Once cleared by the medical team, Sky Runners tackle the intimidating and near-vertical ascent up the Balloch Wall. You will climb more than 500m over a distance of 3km. From Edge Hill farm on the other side, it is back up via Bridal Pass to the ridgeline before doubling back at the Turn to head for the War trail Country Club via Holston Peak.

The Salomon SkyRun epitomises True Mountain running, with varying terrain along the network of jeep tracks, hiking paths and off-track scrambling. The landscape is windswept and baked by harsh sun in the day, with icy conditions at night. You will be running at close to 3 000m above sea level along some peaks. The event is for serious and experienced trail runners only, with entries limited to 200 athletes for both race options.

Lady Grey boasts a number of accommodation options. The only seconding point along the route is Balloch, which boasts a few chalets as well as a beautiful camping site (

Lady Grey is situated approximately 3hrs from Bloemfontein, 6hrs from Durban, 7hrs from Johannesburg and just on 10hrs from Cape Town by car. Turn off the N6 onto the R58 at Aiwa North/Maletswai and head for Lady Grey.

Friendly N6

Eastern Cape


The Friendly N6 route runs between Bloemfontein and East London, connecting the provinces of the Free State and the Eastern Cape. Aliwal North is at the border of the 2 provinces.

South Africa is famous for horizons that stretch for kilometres, so wide open spaces and endless skies are a traveller’s constant companions on the N6. The route takes one through about 600km of peaceful, diverse and beautiful land, giving one a sense of just how vast the country really is.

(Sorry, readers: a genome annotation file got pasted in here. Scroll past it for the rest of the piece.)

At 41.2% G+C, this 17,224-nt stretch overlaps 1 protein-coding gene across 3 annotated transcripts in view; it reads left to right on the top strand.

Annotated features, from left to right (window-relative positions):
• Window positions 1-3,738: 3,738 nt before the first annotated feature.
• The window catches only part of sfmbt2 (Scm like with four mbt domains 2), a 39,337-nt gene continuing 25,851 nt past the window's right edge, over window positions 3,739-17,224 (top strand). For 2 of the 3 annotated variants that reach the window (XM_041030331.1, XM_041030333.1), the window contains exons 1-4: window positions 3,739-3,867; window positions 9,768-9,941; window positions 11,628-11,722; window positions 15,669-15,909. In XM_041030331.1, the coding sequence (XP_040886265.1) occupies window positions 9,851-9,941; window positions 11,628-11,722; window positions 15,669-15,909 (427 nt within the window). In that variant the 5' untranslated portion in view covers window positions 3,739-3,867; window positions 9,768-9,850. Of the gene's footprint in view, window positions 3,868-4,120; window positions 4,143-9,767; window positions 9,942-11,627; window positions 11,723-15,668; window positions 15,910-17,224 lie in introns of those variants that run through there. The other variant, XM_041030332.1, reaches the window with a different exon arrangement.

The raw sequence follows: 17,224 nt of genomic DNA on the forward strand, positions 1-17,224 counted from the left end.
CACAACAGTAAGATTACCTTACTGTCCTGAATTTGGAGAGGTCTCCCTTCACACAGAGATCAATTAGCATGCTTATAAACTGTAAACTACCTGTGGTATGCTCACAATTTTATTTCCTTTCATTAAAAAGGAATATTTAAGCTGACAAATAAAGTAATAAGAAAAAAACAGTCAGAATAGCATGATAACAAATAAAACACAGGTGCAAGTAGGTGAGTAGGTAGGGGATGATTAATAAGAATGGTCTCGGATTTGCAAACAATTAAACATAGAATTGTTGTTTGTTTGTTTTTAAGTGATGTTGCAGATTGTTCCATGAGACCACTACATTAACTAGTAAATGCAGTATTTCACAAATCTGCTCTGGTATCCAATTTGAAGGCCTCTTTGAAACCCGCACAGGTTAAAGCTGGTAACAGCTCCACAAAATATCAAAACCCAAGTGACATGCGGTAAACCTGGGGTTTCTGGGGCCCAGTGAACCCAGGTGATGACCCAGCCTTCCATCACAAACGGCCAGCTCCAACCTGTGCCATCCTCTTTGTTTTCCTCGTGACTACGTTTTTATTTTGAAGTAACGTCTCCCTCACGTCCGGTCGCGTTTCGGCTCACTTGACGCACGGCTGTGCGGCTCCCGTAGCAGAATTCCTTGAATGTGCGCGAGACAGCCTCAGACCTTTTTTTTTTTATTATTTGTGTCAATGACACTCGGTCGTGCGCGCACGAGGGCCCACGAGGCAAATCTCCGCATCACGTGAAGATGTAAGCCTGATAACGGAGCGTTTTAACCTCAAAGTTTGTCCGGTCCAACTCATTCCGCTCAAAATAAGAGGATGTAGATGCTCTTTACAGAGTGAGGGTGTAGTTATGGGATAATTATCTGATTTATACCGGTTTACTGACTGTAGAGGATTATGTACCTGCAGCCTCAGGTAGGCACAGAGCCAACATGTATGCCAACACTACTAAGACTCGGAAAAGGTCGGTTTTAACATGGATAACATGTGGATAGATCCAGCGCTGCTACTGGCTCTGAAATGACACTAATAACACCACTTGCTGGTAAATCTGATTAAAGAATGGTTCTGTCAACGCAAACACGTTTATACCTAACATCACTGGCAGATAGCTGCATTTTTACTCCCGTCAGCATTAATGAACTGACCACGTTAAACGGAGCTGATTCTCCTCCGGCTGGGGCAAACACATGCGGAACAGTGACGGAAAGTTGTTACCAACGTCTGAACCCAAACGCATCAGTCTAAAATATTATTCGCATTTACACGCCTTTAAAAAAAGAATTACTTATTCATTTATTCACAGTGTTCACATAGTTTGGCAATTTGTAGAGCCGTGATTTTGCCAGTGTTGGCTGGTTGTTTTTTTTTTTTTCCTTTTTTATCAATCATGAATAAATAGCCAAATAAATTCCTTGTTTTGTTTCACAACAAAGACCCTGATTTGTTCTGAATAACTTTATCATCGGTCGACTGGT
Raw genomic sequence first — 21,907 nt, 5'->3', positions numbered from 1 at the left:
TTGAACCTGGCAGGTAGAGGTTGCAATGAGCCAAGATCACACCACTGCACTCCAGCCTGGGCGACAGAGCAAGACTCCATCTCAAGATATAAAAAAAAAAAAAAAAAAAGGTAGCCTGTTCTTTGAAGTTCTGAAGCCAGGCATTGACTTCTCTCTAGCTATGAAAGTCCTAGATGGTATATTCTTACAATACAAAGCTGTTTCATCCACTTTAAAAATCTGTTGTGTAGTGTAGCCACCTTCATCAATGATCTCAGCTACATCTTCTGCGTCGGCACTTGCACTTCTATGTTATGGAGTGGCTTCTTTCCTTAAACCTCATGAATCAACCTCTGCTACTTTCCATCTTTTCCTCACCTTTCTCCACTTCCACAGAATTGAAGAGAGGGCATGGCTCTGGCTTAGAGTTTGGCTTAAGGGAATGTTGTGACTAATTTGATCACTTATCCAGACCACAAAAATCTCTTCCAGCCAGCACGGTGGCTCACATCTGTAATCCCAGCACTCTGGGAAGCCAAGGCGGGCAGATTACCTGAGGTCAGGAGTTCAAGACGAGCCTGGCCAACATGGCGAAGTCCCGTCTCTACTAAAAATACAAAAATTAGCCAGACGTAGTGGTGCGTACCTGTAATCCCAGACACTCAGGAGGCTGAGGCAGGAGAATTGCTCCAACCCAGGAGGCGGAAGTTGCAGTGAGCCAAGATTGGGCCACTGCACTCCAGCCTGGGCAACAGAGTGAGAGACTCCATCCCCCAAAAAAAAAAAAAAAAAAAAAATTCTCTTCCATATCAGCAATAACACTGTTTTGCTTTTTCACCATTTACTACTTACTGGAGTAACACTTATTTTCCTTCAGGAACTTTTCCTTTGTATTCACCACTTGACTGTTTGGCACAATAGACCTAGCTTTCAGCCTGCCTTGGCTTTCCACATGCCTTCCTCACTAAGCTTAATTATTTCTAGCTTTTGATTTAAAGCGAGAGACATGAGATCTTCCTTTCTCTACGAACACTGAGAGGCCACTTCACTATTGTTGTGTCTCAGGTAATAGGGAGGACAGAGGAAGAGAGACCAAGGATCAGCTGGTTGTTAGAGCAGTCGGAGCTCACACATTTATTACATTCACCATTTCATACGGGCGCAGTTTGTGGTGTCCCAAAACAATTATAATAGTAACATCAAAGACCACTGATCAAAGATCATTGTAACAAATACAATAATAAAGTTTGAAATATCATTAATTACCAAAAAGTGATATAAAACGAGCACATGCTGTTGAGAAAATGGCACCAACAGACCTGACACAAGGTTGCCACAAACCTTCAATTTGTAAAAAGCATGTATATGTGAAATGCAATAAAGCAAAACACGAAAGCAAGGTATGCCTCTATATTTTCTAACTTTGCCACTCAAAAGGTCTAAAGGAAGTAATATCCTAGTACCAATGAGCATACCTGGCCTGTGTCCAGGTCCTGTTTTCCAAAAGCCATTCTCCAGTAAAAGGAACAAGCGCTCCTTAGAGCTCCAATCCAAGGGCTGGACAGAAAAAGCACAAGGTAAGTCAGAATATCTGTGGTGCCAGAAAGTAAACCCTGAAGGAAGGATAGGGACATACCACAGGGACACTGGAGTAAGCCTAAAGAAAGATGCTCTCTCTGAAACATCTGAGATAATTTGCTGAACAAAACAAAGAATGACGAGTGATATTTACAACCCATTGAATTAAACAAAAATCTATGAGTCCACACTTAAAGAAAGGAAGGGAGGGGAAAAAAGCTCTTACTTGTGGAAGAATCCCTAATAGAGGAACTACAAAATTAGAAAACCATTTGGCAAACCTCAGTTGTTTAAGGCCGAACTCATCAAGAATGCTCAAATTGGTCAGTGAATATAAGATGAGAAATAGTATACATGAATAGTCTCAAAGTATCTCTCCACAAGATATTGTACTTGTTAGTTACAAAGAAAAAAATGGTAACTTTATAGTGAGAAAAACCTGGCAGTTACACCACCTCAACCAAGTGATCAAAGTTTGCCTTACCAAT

The N6’s attractions include everything from sea to snow, interspersed with charming towns. These are only slightly off the beaten highway, and are intriguing and pleasant places to explore. In the Free State, Bethulie and Zastron are within easy travelling distance of the N6, while Reddersburg, Smithfield and Rouxville are main stops along the route.

In the Eastern Cape the towns of Dordrecht, Molteno, Elliot, Rhodes, Burgersdorp, Barkly East and Lady Grey are all worthwhile diversions for curious travellers with time on their hands. For those sticking to the highway, Aliwal North, Jamestown, Queenstown, Cathcart and Stutterheim are along the route. These provide a sufficient diversity of interests and activities for guests. The highway is also relatively close to the Gariep Dam, Oviston and Hogsback Nature Reserves.